Here’s What You Should and SHOULDN’T Do to Cope with Arthritis

Finding out that you have arthritis can be devastating. Coming to the realization that you have an incurable condition that will result in some pain or discomfort the rest of your life is traumatic. Though your feelings at this point are undeniable and deserving, there comes a point when you must take control of your health. There isn’t a cure for it, but you can slow down the progression of the disease and manage your pain. It will require a clear understanding of your condition, some lifestyle changes, and a clear plan for managing the day to day obstacles.

As you learn to cope with your diagnosis, here are some things you should and should not do:

Do Quit Bad Habits

They say old habits die hard, but if you want to get control of your arthritis, it becomes necessary to kick bad practices like smoking. There are several studies that show that smoking can increase the pain you experience from many forms of arthritis. The toxins released from cigarette smoke are known to contribute to cartilage loss while high concentrations of carbon monoxide in the blood make it difficult for bones to repair themselves. Quitting a bad habit like smoking can help to drastically reduce the pain and further progression of arthritis.

Don’t Cross Off Surgeries

Although surgery should be left as a last resort and for more severe cases of arthritis, it can be a very effective treatment for dealing with chronic pain. So, if you have hip arthritis and a doctor recommends you getting hip surgery which can help to eliminate pain and improve mobility, you shouldn’t dismiss the recommendation. Asking to try alternative therapies beforehand is alright, however, when it comes to improving the quality of your life, this may be a real option worth considering.

Do Get Enough Sleep

Though the pain you experience from arthritis can make it difficult to get a good night’s sleep, the less sleep you get, the lower your threshold for pain is. Although medical experts are still trying to figure out the reasons why, studies that have shown that those who get at least eight hours of sleep each night experience less pain. So, get on a routine, remove distractions, and try to get some shut-eye every night.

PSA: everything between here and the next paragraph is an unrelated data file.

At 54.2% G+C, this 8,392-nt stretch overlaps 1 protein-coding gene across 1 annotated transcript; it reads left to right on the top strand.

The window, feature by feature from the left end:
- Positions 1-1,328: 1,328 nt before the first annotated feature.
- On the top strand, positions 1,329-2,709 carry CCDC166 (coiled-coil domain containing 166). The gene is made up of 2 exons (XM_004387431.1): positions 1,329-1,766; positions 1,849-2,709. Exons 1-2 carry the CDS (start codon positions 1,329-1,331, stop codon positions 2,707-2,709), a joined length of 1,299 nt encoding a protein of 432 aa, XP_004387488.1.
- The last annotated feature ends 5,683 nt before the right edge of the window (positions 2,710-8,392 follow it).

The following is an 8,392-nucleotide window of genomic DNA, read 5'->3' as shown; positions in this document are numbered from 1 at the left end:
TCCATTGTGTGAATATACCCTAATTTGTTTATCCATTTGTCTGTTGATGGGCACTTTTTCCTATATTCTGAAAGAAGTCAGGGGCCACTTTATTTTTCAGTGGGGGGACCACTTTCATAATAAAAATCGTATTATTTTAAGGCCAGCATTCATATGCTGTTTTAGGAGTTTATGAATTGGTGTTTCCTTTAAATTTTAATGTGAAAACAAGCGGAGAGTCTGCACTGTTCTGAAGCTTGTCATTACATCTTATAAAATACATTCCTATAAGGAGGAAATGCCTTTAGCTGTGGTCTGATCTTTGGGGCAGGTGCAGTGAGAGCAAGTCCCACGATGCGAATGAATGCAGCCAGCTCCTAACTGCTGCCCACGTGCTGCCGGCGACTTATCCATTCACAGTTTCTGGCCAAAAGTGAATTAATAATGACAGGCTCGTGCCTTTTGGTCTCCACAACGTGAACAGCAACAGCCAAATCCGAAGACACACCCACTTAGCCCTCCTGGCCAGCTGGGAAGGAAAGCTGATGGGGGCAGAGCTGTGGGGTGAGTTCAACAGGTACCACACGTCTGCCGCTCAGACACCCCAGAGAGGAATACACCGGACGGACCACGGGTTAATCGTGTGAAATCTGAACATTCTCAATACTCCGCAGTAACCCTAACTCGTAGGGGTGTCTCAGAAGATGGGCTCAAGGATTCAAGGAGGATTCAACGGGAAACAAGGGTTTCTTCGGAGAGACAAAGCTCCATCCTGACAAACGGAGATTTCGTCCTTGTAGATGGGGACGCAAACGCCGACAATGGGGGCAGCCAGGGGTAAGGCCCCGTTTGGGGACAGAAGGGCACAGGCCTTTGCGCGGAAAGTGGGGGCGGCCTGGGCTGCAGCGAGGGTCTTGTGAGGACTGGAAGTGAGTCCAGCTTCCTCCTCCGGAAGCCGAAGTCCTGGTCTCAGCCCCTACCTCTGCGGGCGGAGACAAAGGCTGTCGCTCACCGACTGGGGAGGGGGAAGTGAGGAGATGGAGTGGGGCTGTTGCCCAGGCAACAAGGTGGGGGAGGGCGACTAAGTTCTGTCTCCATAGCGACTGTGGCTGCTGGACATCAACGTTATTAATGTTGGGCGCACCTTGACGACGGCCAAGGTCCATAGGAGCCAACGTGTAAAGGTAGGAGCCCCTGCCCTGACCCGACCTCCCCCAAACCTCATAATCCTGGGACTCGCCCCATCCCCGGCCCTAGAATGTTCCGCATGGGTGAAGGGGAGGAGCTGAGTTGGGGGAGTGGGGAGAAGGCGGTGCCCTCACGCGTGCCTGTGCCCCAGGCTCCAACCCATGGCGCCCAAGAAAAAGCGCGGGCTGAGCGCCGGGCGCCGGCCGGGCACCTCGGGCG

Don’t Abuse Medications

When you’re in a lot of pain, the most common form of relief is to take pain medication. Though it does provide temporary relief, it is imperative that you don’t overdo it. Whether over-the-counter or prescribed by a doctor, it is imperative that you take painkillers only as instructed. There are adverse effects to abusing medication including dependency, addiction, liver, and stomach damage. If you feel that the medication isn’t working efficiently, speak with your doctor about other pain management options like massage therapy, herbal supplements, or acupuncture.

Do Lose Weight

If you’ve been diagnosed with arthritis and also struggle with being overweight or obese, losing weight can help to relieve pain. The excess weight on your muscles, bones, and joints adds pressure causing pain levels to spike. Losing even a few pounds can relieve some of that pressure, therefore, reducing the discomfort.

Don’t Sit Around

When getting around is difficult it may seem like sitting around is all you can do to cope. Don’t allow arthritis to take control of your life. It is important to remain active. Activity actually helps to lubricate joints and reduce inflammation which can ultimately help to combat the pain. You don’t want to overdo it, however, so be sure to listen to your body for signs it’s time to rest.

Don’t Become Depressed

Suffering from a chronic illness that brings about unwavering pain can be more than difficult to deal with. Some even succumb to depression which only makes matters worse. If you’re feeling down about your condition, talk to someone about it. Going to a therapist or even sharing your stories with other arthritis sufferers can help you to sort through your emotions and find better ways to manage the stress.

Being diagnosed with arthritis is not a death sentence, nor does it mean the end of life as you know it. There are plenty of individuals who have taken control, found ways to manage their condition, and live happy and full lives. Simply stay encouraged, work with your doctor, and begin making lifestyle changes that will help you keep the pain under wraps. The journey won’t always be easy, but as long as you know what to do and what not to do, you’ll find the road a lot easier to travel.